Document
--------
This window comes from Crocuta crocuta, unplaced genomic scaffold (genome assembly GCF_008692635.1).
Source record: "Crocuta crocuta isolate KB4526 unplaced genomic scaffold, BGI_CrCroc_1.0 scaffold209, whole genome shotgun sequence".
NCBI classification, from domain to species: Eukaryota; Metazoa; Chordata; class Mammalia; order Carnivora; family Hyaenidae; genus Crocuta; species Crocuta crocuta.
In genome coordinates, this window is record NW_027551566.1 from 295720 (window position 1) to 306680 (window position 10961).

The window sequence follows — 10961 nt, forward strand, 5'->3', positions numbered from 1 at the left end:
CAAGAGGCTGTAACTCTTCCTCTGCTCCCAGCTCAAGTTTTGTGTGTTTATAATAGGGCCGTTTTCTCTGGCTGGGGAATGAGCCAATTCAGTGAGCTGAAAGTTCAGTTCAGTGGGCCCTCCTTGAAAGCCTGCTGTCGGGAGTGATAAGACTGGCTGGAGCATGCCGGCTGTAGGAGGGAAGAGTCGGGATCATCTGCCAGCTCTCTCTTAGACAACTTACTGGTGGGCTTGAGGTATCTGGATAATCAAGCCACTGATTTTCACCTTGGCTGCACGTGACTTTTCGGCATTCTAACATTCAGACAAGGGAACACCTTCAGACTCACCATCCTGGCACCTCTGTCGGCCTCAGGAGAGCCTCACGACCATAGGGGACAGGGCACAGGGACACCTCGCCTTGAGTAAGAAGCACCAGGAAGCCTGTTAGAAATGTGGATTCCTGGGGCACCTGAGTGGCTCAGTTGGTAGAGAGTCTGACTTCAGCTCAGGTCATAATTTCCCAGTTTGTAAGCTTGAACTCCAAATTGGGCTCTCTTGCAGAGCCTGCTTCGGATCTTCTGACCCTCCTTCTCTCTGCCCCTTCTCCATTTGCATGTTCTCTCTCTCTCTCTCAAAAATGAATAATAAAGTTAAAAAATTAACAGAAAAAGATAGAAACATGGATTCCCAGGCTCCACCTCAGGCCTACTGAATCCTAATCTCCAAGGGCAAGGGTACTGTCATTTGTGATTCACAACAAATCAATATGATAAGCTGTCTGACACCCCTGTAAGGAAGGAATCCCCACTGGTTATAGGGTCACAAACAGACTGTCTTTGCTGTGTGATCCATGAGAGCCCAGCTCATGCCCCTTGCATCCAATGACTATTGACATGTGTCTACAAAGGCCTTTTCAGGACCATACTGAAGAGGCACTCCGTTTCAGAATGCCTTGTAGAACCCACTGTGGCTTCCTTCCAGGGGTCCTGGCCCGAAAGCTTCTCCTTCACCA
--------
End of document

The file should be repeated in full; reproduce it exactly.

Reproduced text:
This window comes from Crocuta crocuta, unplaced genomic scaffold (genome assembly GCF_008692635.1).
Source record: "Crocuta crocuta isolate KB4526 unplaced genomic scaffold, BGI_CrCroc_1.0 scaffold209, whole genome shotgun sequence".
NCBI classification, from domain to species: Eukaryota; Metazoa; Chordata; class Mammalia; order Carnivora; family Hyaenidae; genus Crocuta; species Crocuta crocuta.
In genome coordinates, this window is record NW_027551566.1 from 295720 (window position 1) to 306680 (window position 10961).

The window sequence follows — 10961 nt, forward strand, 5'->3', positions numbered from 1 at the left end:
CAAGAGGCTGTAACTCTTCCTCTGCTCCCAGCTCAAGTTTTGTGTGTTTATAATAGGGCCGTTTTCTCTGGCTGGGGAATGAGCCAATTCAGTGAGCTGAAAGTTCAGTTCAGTGGGCCCTCCTTGAAAGCCTGCTGTCGGGAGTGATAAGACTGGCTGGAGCATGCCGGCTGTAGGAGGGAAGAGTCGGGATCATCTGCCAGCTCTCTCTTAGACAACTTACTGGTGGGCTTGAGGTATCTGGATAATCAAGCCACTGATTTTCACCTTGGCTGCACGTGACTTTTCGGCATTCTAACATTCAGACAAGGGAACACCTTCAGACTCACCATCCTGGCACCTCTGTCGGCCTCAGGAGAGCCTCACGACCATAGGGGACAGGGCACAGGGACACCTCGCCTTGAGTAAGAAGCACCAGGAAGCCTGTTAGAAATGTGGATTCCTGGGGCACCTGAGTGGCTCAGTTGGTAGAGAGTCTGACTTCAGCTCAGGTCATAATTTCCCAGTTTGTAAGCTTGAACTCCAAATTGGGCTCTCTTGCAGAGCCTGCTTCGGATCTTCTGACCCTCCTTCTCTCTGCCCCTTCTCCATTTGCATGTTCTCTCTCTCTCTCTCAAAAATGAATAATAAAGTTAAAAAATTAACAGAAAAAGATAGAAACATGGATTCCCAGGCTCCACCTCAGGCCTACTGAATCCTAATCTCCAAGGGCAAGGGTACTGTCATTTGTGATTCACAACAAATCAATATGATAAGCTGTCTGACACCCCTGTAAGGAAGGAATCCCCACTGGTTATAGGGTCACAAACAGACTGTCTTTGCTGTGTGATCCATGAGAGCCCAGCTCATGCCCCTTGCATCCAATGACTATTGACATGTGTCTACAAAGGCCTTTTCAGGACCATACTGAAGAGGCACTCCGTTTCAGAATGCCTTGTAGAACCCACTGTGGCTTCCTTCCAGGGGTCCTGGCCCGAAAGCTTCTCCTTCACCA